I couldn’t have done this list a year ago but now I’ve played over 10 of them, and I have even more on my shelf that I need to play. Roll and Write games (or flip and write or flick and write) are a very …
So last night, GloryHoundd and DrGloryHogg did stream for their Top 10 Kickstarters of 2020. Turns out, unknown to me, that they were doing their Top 10 that they played in 2020, either from being fulfilled. So they asked for people to chime in, so …
We’re onto the letter C, and I was surprised with the number of games I had with the letter C. I thought that it might be one of the lower letters, but instead it is one of the higher numbers in terms of how many games I have in it, so let’s get started.
This is a game that I kickstarted last year after seeing it, not really demoing it though, at GenCon. The creator had a very little table set-up that was piggybacking off of another booth, and this game was there and it just looked so cute. In this game you are drafting tiles and playing tiles onto your quilt. If you get certain color or patterns you score points, there are some that are shared objectives, like different cats will want different patterns by each other, and if you can do that, you’ll attract that cat, or there are ways to get buttons which give points as well. The game should be a really good puzzle but not a game that you have a ton of rules to teach.
Status: To Be Played
I’ve wanted a racing game for a while, and while I do have another one that will show up in a little bit, that one is a longer and bigger game, I wanted one that could handle a number of players and play fast and silly, and Camel Up does that. You are betting on what camel is going to be in the lead on various legs of the race. What makes it even sillier is that the camels stack. So you don’t have a particular camel that is yours but you are petting on the camel you want to win. If you for example, roll the red die and the red camel has the blue camel on top of it, so you roll a two, that red camel will move with the blue camel on it two spaces forward. And the camel on top is in the lead. Once in a while I’ve seen this game fall flat, but more often than not it is that silly stand-up moment of what die will come out, what camel will move forward, because the more you win on your bets, the more points that you’ll have.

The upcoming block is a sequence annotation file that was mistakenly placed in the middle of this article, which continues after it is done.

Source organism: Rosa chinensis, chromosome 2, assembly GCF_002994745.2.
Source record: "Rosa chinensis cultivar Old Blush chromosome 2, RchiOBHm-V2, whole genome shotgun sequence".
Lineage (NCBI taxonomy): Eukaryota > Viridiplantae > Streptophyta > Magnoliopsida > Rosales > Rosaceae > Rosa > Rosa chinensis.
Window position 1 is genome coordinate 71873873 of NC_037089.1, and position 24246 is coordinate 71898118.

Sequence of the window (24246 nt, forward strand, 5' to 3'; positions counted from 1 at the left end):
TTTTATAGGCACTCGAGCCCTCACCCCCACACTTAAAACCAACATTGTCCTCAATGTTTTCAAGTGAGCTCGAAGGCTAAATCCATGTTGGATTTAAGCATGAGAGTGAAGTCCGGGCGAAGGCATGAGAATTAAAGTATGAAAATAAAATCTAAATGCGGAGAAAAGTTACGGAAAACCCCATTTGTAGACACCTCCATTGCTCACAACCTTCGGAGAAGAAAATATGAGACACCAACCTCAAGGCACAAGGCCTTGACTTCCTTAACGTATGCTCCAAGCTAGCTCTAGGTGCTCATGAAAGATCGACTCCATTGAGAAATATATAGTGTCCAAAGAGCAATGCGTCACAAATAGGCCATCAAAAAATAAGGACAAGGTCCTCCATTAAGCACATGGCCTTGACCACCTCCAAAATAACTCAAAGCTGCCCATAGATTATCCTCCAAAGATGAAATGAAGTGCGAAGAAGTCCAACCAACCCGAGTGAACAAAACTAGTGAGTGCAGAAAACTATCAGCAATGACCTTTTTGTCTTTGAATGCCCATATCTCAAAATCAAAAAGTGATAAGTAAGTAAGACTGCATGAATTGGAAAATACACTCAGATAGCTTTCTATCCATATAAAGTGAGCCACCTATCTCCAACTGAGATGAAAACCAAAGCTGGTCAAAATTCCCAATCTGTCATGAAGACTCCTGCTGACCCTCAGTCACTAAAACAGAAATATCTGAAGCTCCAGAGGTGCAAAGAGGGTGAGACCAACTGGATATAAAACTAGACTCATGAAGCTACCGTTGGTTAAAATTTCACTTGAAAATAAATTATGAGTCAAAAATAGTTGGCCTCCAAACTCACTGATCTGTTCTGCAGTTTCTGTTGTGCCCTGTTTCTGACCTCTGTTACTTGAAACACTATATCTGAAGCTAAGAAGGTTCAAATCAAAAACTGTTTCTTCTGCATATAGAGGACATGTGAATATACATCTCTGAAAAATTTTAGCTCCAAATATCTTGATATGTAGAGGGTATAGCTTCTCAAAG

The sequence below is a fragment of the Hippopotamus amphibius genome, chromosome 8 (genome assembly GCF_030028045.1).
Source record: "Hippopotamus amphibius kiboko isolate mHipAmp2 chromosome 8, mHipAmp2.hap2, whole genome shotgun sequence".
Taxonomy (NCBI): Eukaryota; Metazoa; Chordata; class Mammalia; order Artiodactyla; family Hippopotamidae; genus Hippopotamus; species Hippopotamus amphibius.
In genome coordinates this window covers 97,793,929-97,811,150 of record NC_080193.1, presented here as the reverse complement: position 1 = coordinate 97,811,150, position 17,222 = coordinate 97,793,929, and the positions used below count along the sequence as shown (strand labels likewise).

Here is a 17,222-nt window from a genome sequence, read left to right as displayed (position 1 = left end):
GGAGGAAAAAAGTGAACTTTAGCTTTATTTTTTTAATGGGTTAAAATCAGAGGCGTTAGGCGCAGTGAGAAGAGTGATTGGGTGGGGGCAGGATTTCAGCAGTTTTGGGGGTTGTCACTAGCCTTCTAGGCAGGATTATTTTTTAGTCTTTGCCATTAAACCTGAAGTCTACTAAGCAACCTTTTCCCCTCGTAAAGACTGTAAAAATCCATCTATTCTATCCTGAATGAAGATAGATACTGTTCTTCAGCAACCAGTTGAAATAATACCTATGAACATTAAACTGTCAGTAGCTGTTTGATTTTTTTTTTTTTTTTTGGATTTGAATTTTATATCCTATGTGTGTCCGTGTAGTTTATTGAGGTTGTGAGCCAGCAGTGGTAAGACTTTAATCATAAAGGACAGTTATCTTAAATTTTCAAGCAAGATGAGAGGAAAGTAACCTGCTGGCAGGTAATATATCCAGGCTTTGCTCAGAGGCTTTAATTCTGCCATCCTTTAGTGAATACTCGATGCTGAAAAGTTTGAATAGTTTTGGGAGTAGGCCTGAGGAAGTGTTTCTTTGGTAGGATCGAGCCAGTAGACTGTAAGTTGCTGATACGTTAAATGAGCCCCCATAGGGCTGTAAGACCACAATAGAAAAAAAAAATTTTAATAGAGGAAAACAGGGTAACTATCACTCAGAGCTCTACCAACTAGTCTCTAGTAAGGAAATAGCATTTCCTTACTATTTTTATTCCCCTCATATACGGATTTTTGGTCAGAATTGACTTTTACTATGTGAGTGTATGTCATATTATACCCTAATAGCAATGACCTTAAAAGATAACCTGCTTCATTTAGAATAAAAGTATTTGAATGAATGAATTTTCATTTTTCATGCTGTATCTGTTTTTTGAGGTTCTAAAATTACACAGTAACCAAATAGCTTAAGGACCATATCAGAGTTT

Status: To Be Played
This is another big group game, but it pits two teams against each other in submarine warfare in real time. You have tow teams with a captain a sonar operator, first mate, and engineer. Each of them is doing something different. The sonar operator is listening to the other teams captain to try and map out their path and figure out where they are on the board, the engineer is keeping the ship running the best that they can, and the first mate is prepping systems to be ready for use. If you figure out where a ship is and are close enough you can fire off a torpedo to try and hit them. The game is interesting, it has more strategy and the fact you can play it with eight and it’s not just a party game is so much fun.
This is one of those classic gateway games up there with the likes of Ticket to Ride and Catan that people might have heard of. It’s on the shelves in Target with them. This is a tile placement game as you build out a board collectively building farm area, roads, and towns. You score points for placing out meeples into roads, but you only have a limited supply of them, and most of the time you can get them back, but you might not be able to, so you have hold some meeples back. When a meeple comes off the board for a completed town or a completed road, you get points, at the end of the game you get points for them if things aren’t completed as well, so you are trying to have enough meeples to put them down to score if you need, but not too many so you don’t end up with leftover meeples at the end of the game. It’s easy to teach and play.
Another game in that roll or flip and write category. In this one you are making a map set in the fantasy world of Roll Player games. You’ve been sent out to be a royal cartographer, and are mapping the villages, farm lands, rivers, and forest while also mapping out where the monsters are. The big thing that this game does, which I really like, is that you score things by season. So if I were scoring in the first season I’d score cards A and B, next season B and C, and then in the fourth season D and A again. So you have to balance your scoring and think about what will help you now and help in the future, or what doesn’t matter, because after the second season you won’t score B again. The game is fast and fun, and I’m excited for more stuff that I have coming from their latest Kickstarter.
This one I’m a little bit surprised it’s still on my shelf and that I haven’t sold it, but it is such a good and simple cooperative game. I like that everything is played open, you have very simple zones for everything and where damage can be done. I don’t play this one often anymore, but I’m keeping it around because when the toddler is older it’ll be a nice simple game to play with them and something that we can play as a whole family, but I’ve had fun with it before, and there is a nice little bit of tension too it though you win more often than you lose.